|11-08-2015 03:03 PM|
That's already quite closed off (the cage) which should hold in heat better than an open cage. If the cage is on the ground try putting it somewhere higher. Putting styrofoam underneath can help as well if you can't get it off the ground. Don't put the cage next to an outside wall, they're always colder.
CHEs can only bump up the temps a couple of degrees so if the room is very cold there's not much else you can do except for heating up the entire room.
|11-08-2015 01:53 PM|
|uubermonk25||I'm not sure of the exact demensions but I'm using an XXL plastic storage container with holes drilled on the sides. I use a wire reptile screen to place the Heat emmitter on. Her cage is in our dining area between the living room at kitchen. I'm in a 4 bedroom apartment|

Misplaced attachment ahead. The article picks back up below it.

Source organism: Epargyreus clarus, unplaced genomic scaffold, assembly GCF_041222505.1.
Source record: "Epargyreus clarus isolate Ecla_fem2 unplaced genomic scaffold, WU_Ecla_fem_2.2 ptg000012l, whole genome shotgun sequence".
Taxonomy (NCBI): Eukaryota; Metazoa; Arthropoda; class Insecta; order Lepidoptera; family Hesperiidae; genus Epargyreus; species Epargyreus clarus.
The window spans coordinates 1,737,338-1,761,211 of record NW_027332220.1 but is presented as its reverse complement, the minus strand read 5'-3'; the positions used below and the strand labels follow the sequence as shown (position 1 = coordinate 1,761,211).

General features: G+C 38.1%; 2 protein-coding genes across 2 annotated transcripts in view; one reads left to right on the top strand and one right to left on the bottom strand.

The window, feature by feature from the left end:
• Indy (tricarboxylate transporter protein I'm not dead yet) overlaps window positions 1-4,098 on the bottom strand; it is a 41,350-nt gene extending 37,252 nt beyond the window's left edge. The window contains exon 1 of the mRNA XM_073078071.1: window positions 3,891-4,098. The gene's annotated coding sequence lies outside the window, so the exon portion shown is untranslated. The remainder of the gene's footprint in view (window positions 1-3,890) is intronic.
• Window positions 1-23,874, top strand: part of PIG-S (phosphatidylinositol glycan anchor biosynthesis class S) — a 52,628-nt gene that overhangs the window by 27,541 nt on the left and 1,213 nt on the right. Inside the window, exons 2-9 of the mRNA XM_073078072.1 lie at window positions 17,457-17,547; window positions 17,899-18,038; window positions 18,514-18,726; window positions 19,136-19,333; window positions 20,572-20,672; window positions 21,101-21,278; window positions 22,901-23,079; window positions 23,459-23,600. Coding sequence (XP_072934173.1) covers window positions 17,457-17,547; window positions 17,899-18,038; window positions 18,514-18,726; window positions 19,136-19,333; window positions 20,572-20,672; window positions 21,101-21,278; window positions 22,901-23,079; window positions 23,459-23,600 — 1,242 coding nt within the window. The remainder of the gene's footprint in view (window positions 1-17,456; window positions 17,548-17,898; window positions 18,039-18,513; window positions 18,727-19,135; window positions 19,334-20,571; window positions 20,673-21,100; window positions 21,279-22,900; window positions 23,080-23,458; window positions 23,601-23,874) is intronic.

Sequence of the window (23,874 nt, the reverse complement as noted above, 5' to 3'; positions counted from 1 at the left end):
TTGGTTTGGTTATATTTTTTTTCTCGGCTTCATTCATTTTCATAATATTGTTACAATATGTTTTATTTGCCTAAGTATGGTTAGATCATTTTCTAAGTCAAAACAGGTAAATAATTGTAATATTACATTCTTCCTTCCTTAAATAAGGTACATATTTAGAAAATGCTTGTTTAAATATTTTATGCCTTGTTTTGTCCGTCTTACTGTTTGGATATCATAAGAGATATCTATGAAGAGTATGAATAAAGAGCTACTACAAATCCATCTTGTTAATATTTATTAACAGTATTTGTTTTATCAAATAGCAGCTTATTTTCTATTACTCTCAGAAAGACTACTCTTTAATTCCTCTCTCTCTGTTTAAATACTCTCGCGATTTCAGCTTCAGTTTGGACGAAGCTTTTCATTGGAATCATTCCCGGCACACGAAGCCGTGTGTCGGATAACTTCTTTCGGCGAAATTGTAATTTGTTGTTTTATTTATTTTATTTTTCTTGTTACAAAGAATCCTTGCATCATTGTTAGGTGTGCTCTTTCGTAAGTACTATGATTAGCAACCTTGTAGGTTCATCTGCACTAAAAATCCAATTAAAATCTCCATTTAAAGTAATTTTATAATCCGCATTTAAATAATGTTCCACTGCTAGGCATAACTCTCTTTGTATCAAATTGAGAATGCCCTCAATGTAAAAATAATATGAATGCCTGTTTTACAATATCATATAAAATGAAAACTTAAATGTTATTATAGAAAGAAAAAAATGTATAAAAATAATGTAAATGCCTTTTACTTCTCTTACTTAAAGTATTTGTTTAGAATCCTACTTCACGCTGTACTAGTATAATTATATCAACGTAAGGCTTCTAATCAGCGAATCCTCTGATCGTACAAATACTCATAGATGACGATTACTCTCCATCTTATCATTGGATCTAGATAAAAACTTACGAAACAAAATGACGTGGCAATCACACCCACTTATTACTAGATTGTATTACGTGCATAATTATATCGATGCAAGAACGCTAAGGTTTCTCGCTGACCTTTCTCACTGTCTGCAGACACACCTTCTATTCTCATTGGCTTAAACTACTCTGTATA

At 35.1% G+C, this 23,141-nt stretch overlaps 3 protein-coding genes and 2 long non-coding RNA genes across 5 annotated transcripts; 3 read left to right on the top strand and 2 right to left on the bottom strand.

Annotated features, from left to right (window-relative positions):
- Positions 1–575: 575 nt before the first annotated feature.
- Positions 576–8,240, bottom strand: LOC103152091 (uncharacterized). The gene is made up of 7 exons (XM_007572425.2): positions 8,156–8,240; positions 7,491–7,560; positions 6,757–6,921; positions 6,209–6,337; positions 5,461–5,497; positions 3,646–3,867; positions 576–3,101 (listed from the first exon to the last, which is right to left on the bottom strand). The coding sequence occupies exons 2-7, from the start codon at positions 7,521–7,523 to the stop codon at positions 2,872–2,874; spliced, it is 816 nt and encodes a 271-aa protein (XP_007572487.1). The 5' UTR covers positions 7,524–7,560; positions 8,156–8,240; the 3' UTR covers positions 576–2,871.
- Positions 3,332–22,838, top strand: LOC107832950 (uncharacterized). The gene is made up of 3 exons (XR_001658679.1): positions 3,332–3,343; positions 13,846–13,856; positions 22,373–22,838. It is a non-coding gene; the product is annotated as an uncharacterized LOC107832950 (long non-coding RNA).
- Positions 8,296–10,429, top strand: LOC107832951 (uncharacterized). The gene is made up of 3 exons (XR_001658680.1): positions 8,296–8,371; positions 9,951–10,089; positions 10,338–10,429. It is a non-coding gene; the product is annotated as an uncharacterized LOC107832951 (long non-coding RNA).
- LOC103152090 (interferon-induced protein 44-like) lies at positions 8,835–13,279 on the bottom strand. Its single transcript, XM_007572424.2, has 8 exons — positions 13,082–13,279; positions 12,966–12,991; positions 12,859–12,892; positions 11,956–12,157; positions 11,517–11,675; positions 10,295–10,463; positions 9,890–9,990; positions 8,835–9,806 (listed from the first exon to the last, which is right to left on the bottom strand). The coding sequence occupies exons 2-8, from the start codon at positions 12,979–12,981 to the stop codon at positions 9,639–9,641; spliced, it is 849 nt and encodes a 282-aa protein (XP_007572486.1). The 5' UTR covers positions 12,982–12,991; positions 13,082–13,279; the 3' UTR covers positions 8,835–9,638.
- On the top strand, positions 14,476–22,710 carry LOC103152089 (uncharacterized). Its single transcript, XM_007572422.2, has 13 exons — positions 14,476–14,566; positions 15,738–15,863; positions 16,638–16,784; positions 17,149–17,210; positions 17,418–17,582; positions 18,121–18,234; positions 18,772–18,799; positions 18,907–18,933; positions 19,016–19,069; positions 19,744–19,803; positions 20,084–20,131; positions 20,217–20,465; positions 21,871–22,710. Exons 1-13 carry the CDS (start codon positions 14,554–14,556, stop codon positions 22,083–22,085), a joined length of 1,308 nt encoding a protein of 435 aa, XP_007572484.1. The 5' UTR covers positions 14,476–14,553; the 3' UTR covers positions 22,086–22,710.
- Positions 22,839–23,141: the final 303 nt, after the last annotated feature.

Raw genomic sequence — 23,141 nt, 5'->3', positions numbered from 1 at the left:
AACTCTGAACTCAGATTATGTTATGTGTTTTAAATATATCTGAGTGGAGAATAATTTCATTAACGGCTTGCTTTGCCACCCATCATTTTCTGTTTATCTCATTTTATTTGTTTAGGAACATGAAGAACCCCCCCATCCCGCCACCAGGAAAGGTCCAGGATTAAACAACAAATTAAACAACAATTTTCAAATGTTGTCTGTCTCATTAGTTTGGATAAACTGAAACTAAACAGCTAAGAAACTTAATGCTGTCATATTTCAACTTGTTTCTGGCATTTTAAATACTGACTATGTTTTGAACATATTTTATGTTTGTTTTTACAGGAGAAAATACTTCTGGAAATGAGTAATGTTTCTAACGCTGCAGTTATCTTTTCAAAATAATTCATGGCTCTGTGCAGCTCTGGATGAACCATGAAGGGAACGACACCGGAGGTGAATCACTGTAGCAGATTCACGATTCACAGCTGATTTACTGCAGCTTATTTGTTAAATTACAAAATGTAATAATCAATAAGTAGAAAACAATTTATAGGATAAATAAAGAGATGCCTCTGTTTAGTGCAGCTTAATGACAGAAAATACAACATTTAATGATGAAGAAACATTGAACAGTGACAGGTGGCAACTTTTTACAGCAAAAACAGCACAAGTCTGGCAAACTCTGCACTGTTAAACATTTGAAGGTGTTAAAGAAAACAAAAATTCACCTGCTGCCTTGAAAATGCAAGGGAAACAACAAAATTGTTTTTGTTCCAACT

|11-08-2015 01:35 PM|
The colder the ambient temperature in the room is, the harder any heat system will have to work. How you heat your house will make a difference. Some cage types are easier to heat than others.
Personally I use a space heater.
|11-08-2015 01:34 PM|
|Draenog||What kind of cage do you have, what are the dimensions and where is it placed?|
|11-08-2015 01:18 PM|
Heating in the winter?
Hello again! So I'm writing this post just to hear how you all heat your little friends in the colder months. I live in Colorado and the temperatures at night have started dropping very low at night these last couple weeks. I noticed olives thermometer was reading very low so I decided to set her up with a second heat emmitter to get that internal cage temp back up into the high 70s. Is there anything else or different you guys suggest to help control that temp in the colder months? Any suggestions are welcome!